Circadian and lunar patterns of Jaguar and Puma in relation to their prey and competitors
Keywords:activity patterns, predator-prey, temporal niche change, circadian, moon phases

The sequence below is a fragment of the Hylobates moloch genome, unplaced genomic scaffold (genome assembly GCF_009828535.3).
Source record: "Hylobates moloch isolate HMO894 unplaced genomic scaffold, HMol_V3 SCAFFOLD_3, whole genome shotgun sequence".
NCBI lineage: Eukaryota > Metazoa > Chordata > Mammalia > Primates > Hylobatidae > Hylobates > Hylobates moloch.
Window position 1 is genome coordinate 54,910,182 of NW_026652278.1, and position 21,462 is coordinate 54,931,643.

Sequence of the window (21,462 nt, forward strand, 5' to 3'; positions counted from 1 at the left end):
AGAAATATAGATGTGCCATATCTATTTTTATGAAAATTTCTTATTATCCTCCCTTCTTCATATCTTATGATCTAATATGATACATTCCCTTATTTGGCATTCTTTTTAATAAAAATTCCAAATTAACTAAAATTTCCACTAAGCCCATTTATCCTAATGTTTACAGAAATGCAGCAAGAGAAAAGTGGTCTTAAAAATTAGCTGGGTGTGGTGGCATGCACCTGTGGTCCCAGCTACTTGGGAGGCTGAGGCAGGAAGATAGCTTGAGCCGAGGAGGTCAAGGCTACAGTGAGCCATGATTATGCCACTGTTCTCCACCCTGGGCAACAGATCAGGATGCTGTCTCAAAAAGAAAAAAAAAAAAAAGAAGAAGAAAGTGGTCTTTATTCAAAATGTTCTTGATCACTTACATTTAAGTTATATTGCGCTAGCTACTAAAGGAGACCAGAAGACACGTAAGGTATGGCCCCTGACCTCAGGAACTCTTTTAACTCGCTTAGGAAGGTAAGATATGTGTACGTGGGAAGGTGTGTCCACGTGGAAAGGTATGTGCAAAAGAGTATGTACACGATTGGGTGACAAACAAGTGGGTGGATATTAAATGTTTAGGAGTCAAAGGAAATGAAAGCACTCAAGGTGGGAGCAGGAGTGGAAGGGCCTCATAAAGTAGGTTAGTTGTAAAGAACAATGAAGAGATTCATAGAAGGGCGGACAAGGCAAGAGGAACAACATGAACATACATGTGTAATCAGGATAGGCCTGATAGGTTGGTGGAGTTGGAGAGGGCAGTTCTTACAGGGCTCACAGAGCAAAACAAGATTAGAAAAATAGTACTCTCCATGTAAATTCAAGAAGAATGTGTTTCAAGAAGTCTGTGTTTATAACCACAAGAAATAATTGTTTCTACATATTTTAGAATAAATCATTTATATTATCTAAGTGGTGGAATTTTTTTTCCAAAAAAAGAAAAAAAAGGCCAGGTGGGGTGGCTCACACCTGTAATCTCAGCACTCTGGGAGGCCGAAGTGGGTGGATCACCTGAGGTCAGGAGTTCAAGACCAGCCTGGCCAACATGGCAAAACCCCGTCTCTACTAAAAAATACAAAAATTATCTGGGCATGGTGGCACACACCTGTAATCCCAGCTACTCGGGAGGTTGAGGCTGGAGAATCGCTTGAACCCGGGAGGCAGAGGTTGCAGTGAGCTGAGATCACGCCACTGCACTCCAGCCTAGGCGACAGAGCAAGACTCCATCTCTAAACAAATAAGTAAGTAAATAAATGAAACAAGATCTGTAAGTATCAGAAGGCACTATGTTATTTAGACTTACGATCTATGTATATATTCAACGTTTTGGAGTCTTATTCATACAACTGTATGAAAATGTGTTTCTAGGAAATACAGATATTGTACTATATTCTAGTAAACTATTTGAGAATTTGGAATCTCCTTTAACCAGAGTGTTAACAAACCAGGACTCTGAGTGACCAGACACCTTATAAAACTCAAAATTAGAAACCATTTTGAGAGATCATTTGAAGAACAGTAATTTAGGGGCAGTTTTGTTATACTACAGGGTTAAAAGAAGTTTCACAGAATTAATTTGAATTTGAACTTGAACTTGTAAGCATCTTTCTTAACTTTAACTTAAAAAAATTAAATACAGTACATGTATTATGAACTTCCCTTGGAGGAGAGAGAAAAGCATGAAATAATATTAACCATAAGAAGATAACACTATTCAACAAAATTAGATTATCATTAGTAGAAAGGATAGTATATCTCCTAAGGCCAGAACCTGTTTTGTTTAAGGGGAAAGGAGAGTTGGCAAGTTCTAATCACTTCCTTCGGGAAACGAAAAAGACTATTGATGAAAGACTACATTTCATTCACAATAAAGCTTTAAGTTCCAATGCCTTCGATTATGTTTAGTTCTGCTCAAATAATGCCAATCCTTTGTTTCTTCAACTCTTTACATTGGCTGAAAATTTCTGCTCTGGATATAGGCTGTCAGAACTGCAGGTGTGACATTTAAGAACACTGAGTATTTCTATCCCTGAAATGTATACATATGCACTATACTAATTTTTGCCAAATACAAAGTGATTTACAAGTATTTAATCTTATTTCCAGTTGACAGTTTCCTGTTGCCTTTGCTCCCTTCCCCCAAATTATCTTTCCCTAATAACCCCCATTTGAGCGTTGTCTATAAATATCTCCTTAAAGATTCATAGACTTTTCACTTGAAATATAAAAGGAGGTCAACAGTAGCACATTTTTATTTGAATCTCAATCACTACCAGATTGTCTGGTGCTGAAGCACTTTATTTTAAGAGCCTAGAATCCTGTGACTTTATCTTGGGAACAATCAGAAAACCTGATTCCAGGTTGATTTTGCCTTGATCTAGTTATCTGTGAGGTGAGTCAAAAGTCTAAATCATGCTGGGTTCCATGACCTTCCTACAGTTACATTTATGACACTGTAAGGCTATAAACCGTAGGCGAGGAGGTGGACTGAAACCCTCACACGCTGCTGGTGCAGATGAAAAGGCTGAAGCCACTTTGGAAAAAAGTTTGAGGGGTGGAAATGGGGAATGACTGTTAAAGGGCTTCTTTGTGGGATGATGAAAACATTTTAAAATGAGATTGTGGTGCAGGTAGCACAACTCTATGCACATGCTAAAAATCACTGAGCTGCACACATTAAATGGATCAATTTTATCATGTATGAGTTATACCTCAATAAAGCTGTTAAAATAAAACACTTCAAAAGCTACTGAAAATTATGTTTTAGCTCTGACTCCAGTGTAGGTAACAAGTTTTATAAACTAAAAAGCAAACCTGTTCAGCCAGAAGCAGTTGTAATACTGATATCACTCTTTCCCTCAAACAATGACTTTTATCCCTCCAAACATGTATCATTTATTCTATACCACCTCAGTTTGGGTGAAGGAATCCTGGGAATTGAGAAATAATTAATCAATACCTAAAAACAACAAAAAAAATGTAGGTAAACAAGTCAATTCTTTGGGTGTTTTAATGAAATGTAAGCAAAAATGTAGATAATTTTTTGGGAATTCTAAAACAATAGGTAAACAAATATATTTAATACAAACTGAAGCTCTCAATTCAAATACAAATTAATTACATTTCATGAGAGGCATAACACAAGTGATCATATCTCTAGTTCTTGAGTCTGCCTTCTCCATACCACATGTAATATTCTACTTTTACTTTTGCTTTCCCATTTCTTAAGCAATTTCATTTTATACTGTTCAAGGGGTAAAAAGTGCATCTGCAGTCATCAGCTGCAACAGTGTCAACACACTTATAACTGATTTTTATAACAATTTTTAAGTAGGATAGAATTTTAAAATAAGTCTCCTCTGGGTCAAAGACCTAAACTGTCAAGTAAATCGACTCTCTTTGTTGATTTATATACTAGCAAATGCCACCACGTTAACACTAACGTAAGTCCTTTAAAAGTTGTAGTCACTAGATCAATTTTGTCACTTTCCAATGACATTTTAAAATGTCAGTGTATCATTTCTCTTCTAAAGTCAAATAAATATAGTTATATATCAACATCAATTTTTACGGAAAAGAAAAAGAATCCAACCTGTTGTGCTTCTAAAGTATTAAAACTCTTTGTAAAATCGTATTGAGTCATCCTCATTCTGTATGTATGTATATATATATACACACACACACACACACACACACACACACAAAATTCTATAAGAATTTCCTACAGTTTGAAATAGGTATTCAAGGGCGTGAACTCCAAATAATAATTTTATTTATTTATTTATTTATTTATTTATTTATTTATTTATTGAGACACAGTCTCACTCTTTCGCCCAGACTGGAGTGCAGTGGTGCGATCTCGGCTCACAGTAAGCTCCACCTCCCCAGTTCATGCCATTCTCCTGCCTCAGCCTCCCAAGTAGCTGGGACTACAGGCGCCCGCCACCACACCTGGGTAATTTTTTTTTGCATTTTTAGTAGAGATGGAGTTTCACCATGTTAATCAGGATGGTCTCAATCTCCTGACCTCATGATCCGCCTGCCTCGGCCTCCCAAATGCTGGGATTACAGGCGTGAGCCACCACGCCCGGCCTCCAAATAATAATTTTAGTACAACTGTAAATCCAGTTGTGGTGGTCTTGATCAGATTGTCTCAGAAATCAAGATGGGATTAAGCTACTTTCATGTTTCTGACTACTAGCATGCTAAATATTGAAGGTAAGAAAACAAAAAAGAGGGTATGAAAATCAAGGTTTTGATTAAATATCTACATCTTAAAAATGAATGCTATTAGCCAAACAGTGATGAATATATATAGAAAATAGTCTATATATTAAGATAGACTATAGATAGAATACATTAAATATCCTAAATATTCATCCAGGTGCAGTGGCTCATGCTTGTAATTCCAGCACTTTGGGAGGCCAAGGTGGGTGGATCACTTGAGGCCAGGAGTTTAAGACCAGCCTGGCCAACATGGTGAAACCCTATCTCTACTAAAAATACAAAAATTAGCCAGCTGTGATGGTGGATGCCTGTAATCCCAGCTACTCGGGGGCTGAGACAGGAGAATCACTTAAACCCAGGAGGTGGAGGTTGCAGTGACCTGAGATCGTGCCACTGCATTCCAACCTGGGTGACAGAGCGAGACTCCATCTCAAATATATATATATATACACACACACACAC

Introduction: Temporal niche changes can shape predator-prey interactions by allowing prey to evade predators, improve feeding efficiency, and reduce competition among predators. In addition to circadian activity patterns, the monthly lunar cycle can influence the nocturnal activity of mammals. Objective: Through camera trap surveys at sites on the Pacific slope and the Talamanca Cordillera, we investigated the patterns of circadian (day and night) and nocturnal activity during the moon phases of the jaguar (Panthera onca) and puma (Puma concolor). Methods: We investigated the overlap and temporal segregation between pairs of each predator and its primary prey, and between its competitors using overlap analysis, circular statistics, and relative abundance, taking into account differences in habitat, seasons, and human impact between sites. Results: Our results supported the existence of a temporal niche separation between the two predator species, although both were classified as cathemeral - the jaguar was mainly diurnal, while the puma was mainly nocturnal. We found that the jaguar and puma practice different patterns of nocturnal activity during the phases of the moon, with the jaguar exhibiting a dramatic increase in activity during the full moon and the puma maintaining a more consistent level of activity throughout the moon phases. However, during the full moon, both species were more active at night and less active during the day, suggesting that they practice a temporary niche change to take advantage of hunting activities during the brightest lunar illumination of each month. We discuss predicted primary prey and competing species. Conclusion: We conclude that jaguar and puma exhibit significant niche separation in circadian and lunar activity patterns. Through these differences in temporal activity, jaguar and puma can exploit a slightly different prey base despite their similar large size.
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